Small-to-medium sized enterprises (SMEs) are finding that without network failover and load balancing, disaster recovery efforts are incomplete as network traffic increases to support customers, partners, headquarters, and remote employees.
Many safeguard IT assets by replicating data within specialized storage systems and protect voice communication with new server technology and other telephony infrastructure. However, without network failover and load balancing their efforts are lacking.
Just as for Fortune 100 enterprises, large-scale disasters rarely occur – but certainly must to be taken into account – while small service provider outages occur regularly, costing businesses millions of dollars and lost productivity each year.
Deploying multiple Internet Services Providers (ISPs) for purposes of disaster recovery allows a company to continue doing business without interruption even during a service provider outage.
There are many deployment options available using multiple ISPs. For example, an SME can allocate different ISP connections to different applications. Using this technique, it can set up concurrent voice traffic and large file transfers, each dedicated to a separate ISP. This way, large file transfers over an ISP connection will not slow down voice traffic. Using multiple ISPs allows a business to segregate voice and file transfer traffic to specific ISPs. If one of the ISPs has a network outage, both the voice and large file transfers can be directed to the working ISP. Once the first ISP comes back online, traffic can be automatically directed back to the original dedicated configuration.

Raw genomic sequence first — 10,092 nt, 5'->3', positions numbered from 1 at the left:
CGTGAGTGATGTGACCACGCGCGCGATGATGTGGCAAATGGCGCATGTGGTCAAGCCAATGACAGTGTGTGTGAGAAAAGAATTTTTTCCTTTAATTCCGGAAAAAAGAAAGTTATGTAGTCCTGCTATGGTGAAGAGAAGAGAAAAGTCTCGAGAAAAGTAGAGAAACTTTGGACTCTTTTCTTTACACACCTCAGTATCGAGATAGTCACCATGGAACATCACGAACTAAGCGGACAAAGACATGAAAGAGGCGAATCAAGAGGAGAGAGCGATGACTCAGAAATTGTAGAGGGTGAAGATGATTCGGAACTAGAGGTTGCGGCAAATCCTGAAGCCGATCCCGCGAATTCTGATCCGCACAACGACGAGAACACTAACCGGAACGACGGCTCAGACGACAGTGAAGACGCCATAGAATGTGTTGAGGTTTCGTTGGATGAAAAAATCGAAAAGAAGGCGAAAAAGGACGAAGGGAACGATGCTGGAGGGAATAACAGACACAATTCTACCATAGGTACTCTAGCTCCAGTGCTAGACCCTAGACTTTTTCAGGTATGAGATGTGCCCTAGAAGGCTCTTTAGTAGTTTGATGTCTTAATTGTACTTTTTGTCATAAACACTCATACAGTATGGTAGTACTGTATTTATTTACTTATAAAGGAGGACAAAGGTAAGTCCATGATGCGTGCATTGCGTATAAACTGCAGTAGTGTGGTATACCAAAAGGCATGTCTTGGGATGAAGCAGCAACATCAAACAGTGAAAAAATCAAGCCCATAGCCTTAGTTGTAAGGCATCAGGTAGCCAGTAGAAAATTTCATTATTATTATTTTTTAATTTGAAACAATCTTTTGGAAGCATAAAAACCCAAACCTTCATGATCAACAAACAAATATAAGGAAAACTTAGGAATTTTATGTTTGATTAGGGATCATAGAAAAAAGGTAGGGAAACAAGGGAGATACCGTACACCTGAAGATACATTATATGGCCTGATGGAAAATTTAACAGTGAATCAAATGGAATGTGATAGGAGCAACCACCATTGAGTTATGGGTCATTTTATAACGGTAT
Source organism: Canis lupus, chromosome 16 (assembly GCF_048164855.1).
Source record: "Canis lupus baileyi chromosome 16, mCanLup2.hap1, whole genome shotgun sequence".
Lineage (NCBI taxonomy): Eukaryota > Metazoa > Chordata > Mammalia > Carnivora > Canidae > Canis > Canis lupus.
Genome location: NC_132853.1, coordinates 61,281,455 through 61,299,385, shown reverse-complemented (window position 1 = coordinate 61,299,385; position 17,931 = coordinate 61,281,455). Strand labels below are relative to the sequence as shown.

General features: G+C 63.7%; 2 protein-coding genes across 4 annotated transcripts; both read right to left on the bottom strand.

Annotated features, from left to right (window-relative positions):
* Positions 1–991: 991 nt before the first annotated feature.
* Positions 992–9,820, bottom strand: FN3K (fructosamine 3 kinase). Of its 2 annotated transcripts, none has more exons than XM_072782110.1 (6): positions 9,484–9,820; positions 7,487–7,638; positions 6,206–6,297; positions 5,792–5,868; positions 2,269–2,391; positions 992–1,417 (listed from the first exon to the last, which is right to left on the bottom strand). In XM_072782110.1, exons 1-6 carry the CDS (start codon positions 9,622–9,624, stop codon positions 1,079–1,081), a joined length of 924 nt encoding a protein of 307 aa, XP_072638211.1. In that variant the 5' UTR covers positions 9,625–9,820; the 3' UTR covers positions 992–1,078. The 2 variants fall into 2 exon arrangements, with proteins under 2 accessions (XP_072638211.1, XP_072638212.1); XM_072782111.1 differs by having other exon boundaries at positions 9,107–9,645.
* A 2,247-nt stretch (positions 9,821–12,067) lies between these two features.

IT personnel typically deploy multiple network connections based upon three primary criteria: network redundancy, traffic load balancing, and network performance.
An organization may be multi-homed to a single service provider using multiple Internet connections to gain link redundancy. However, this is limited redundancy, and may be subject to a network failure if that service provider has an outage. ISP redundancy offers more reliable network redundancy, as well as the ability to load balance, enhance quality of service, and improve network performance.
By automating Internet load balancing among multiple ISP connections, traffic load is analyzed and routed to the ISP connection most able to handle the traffic at that particular time. This form of “always-on” network resiliency delivers a great return on investment (ROI). Not only can an SME ensure network uptime, but it can also lower bandwidth costs by having the flexibility to choose lower cost network connections.
Internet Bandwidth Cost Savings